'Delivering homes and communities fit for the future' by Julian Lockwood
22 July 2020
Lessons learned during the COVID-19 pandemic have given local authorities ‘a once in a generation’ opportunity to reform outdated planning principles to deliver homes and communities fit for the future. Adam Cunnington (PSP) and Julian Lockwood (Pozzoni) share their thoughts in The MJ.
With almost half a century of combined experience supporting local authority development, Public Sector Plc and Pozzoni Architecture have helped our council partners keep their local plans on track through some challenging times, but the COVID-19 pandemic has nevertheless been revelatory.
In making unprecedented sacrifices and lifestyle changes over recent months, we have all tested the capacity and functionality of our built environment like never before. We now have a shared responsibility to everyone affected by the COVID-19 pandemic to ensure that lessons are learned and that our communities and local economies are better prepared to manage future challenges.
Homes of the future
Everyone has had to adapt in recent months and so too have our homes. Almost overnight, they’ve flexed to become our offices, our children’s classrooms, even gymnasia. To get more out of our homes, we need to put more in; ensuring we’re designing and building the right kinds of housing that meets the diverse needs of intergenerational communities for years to come.
COVID-19 has once more highlighted the importance of strong interior and exterior design to make the most of valuable available space, as well as the benefits of low operating costs. Had lockdown been enforced during the winter months, we might have seen a large number of households pushed into fuel poverty by the increase in domestic energy demands.
It’s satisfying to see many local authorities renewing their commitments to sustainability in relation to new development. As we move out of lockdown, we’re glad to be helping more and more council partners gain a better understanding of modern, off-site construction methods, while seeing an ever-increasing interest in our zero carbon homes proposition.
Councils also have an opportunity to embrace Active Design principles within any new planning, to encourage more pedestrian journeys around the built environment. This will help reduce the reliance on motor vehicles for short journeys and offer an alternative to leisure centre exercise – in an uncertain time for the leisure sector, post COVID-19.
Remote working has also challenged us to reassess the format of the workplace. We are now seeing growing demand for flexible office spaces geared towards group collaboration, rather than solely desk-based activity – allowing for a combined approach alongside independent working. Getting industry back on track will inevitably require fresh investment into future-proofing workplaces.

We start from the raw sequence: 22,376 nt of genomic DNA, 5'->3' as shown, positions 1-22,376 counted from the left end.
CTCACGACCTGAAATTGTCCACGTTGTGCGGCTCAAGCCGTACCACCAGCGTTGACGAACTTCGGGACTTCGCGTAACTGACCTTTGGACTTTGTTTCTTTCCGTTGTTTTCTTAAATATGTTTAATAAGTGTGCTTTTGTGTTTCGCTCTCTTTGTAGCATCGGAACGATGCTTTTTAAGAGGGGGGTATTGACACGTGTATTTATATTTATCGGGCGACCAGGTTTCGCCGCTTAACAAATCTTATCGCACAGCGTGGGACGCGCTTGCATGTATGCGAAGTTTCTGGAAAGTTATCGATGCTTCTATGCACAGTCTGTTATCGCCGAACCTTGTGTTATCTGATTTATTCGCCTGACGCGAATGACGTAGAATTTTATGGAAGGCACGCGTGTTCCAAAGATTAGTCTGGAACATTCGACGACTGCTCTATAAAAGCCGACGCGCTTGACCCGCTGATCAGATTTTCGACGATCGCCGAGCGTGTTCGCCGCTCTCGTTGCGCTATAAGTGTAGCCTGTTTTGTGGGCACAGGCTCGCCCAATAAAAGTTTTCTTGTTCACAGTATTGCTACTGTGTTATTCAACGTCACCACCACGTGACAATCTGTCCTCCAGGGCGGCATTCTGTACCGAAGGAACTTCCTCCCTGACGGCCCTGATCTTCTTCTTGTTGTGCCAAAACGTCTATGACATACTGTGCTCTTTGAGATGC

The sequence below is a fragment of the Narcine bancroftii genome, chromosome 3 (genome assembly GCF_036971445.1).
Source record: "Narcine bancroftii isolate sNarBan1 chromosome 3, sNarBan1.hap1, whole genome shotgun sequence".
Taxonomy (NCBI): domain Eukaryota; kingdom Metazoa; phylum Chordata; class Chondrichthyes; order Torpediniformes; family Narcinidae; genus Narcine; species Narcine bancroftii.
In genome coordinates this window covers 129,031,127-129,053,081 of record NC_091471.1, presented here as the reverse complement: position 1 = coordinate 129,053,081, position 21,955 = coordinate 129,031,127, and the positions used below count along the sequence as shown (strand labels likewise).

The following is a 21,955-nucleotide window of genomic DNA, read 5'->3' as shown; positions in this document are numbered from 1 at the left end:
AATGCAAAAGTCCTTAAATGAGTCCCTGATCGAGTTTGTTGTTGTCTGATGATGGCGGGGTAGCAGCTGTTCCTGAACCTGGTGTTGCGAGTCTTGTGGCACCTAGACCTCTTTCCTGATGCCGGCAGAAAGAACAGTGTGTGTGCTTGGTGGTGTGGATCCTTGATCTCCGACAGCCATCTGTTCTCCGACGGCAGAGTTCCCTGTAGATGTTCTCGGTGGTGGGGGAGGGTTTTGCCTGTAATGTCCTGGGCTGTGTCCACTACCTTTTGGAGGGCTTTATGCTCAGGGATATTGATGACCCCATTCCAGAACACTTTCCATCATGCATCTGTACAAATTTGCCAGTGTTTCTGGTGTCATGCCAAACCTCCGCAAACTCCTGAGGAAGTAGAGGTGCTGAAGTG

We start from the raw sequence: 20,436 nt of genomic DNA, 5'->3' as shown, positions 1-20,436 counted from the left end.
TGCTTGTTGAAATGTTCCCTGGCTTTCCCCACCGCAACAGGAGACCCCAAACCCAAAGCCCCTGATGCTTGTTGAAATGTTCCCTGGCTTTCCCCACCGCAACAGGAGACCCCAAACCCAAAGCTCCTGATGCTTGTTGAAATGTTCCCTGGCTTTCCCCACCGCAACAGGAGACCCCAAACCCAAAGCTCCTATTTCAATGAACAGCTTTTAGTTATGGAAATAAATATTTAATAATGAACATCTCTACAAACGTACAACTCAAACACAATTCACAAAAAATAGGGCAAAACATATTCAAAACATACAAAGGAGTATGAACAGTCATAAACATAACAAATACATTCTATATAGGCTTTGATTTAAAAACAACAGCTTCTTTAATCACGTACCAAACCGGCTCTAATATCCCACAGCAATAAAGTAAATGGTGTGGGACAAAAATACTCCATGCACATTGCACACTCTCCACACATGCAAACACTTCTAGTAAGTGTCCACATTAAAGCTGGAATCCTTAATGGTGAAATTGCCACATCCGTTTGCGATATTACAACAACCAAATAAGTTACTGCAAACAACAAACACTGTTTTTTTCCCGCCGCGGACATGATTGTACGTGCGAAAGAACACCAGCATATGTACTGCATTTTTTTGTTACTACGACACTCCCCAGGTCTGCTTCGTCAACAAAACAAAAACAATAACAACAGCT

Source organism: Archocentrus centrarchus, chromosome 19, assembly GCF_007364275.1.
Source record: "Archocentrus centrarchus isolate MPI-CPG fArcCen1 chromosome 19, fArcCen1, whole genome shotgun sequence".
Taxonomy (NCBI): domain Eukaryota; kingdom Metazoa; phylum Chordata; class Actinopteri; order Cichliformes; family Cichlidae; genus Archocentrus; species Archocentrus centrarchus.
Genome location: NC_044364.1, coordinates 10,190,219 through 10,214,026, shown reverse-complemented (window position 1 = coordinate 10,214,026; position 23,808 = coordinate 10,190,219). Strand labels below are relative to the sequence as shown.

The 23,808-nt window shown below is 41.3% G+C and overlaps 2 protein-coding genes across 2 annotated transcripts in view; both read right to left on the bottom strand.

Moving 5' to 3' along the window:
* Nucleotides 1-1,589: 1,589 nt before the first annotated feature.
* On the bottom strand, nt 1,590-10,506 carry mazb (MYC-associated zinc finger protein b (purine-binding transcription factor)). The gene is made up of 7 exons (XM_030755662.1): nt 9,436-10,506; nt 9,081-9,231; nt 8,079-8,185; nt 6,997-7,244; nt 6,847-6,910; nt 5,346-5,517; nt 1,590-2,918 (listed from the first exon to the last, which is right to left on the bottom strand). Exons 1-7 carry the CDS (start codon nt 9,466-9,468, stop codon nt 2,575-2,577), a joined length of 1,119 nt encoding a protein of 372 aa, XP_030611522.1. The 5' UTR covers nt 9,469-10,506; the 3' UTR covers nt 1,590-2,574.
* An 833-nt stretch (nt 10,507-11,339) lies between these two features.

A new approach
It seems likely that housing demand within our towns and suburbs will continue to grow, as people seek extra space and security following their experiences of lockdown. To ensure the continued supply of suitable homes at the right density may require changes to local planning guidance.
In the past, vital residential development has been obstructed by strict adherence to PTAL ratings (Public Transport Accessibility Levels), which has reduced the potential capacity of housing schemes within our towns and suburbs. Although public transport has an important role to play in reducing reliance on motor vehicles in the long term, COVID-19 has changed many people’s attitudes towards public commuting in the medium term.
If we aren’t going to be using public transport as intensively for the foreseeable future, perhaps we should be prioritising the volume delivery of high-quality homes where they are required instead? Our towns don’t necessarily need efficient access to cities like London right now - they need reliable footfall and people spending money locally, to help stimulate local economies.
Alongside modern homes built at the right density, our towns will need thriving local high streets with a healthy mix of retail, employment and leisure opportunities nearby – to support new, intergenerational communities. Local councils need better incentives for SMEs and independent businesses to keep the brightest entrepreneurs within our towns.
Emerging from the shadow of COVID-19 gives us a unique opportunity to re-examine local planning processes and find novel ways of streamlining vital decision-making, so that we can efficiently adapt towns and neighbourhoods to reflect our changing lifestyles.
It’s also a chance to refocus on sustainable development that delivers social value, a key tenet of our ongoing work with local authorities.
Read the full article in The MJ here.